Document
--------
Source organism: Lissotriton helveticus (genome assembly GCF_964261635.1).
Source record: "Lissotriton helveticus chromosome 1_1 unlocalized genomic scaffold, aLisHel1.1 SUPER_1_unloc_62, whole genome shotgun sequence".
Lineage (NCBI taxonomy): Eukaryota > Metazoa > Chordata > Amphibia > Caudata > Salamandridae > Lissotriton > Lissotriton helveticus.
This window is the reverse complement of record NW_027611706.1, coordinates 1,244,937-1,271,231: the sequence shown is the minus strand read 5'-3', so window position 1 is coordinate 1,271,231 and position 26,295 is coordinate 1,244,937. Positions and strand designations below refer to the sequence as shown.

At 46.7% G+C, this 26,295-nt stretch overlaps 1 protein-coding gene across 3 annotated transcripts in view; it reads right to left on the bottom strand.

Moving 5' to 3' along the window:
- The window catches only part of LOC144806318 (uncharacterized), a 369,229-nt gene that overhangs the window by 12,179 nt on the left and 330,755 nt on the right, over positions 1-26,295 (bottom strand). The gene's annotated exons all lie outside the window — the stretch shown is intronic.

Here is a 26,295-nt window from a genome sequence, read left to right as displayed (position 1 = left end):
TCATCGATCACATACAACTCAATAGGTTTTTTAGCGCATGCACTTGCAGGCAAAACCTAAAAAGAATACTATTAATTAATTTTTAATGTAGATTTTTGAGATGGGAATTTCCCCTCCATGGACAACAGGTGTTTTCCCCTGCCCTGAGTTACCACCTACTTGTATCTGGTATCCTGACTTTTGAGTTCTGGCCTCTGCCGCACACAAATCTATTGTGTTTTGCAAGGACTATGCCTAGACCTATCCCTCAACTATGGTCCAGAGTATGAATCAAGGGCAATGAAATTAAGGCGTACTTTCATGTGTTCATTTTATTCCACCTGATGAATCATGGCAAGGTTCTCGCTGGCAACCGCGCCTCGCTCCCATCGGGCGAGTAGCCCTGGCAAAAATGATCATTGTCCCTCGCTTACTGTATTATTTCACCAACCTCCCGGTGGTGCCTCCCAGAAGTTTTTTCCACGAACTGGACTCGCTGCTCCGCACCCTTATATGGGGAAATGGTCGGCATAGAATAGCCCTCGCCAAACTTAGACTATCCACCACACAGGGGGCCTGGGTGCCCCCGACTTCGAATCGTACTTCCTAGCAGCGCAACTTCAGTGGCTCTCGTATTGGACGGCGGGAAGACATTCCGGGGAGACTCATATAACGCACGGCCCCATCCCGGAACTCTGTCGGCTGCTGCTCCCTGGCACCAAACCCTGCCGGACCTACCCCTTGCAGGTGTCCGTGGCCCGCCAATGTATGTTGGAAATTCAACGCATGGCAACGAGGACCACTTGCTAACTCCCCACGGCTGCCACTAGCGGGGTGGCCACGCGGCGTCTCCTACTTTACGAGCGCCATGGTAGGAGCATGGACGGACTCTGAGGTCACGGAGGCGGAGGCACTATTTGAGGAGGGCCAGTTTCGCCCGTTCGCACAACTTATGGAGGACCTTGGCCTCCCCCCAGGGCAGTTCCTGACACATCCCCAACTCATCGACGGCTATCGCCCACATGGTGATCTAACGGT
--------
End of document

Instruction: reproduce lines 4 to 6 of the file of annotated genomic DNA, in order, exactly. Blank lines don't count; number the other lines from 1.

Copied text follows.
This window is the reverse complement of record NW_027611706.1, coordinates 1,244,937-1,271,231: the sequence shown is the minus strand read 5'-3', so window position 1 is coordinate 1,271,231 and position 26,295 is coordinate 1,244,937. Positions and strand designations below refer to the sequence as shown.

At 46.7% G+C, this 26,295-nt stretch overlaps 1 protein-coding gene across 3 annotated transcripts in view; it reads right to left on the bottom strand.

Moving 5' to 3' along the window: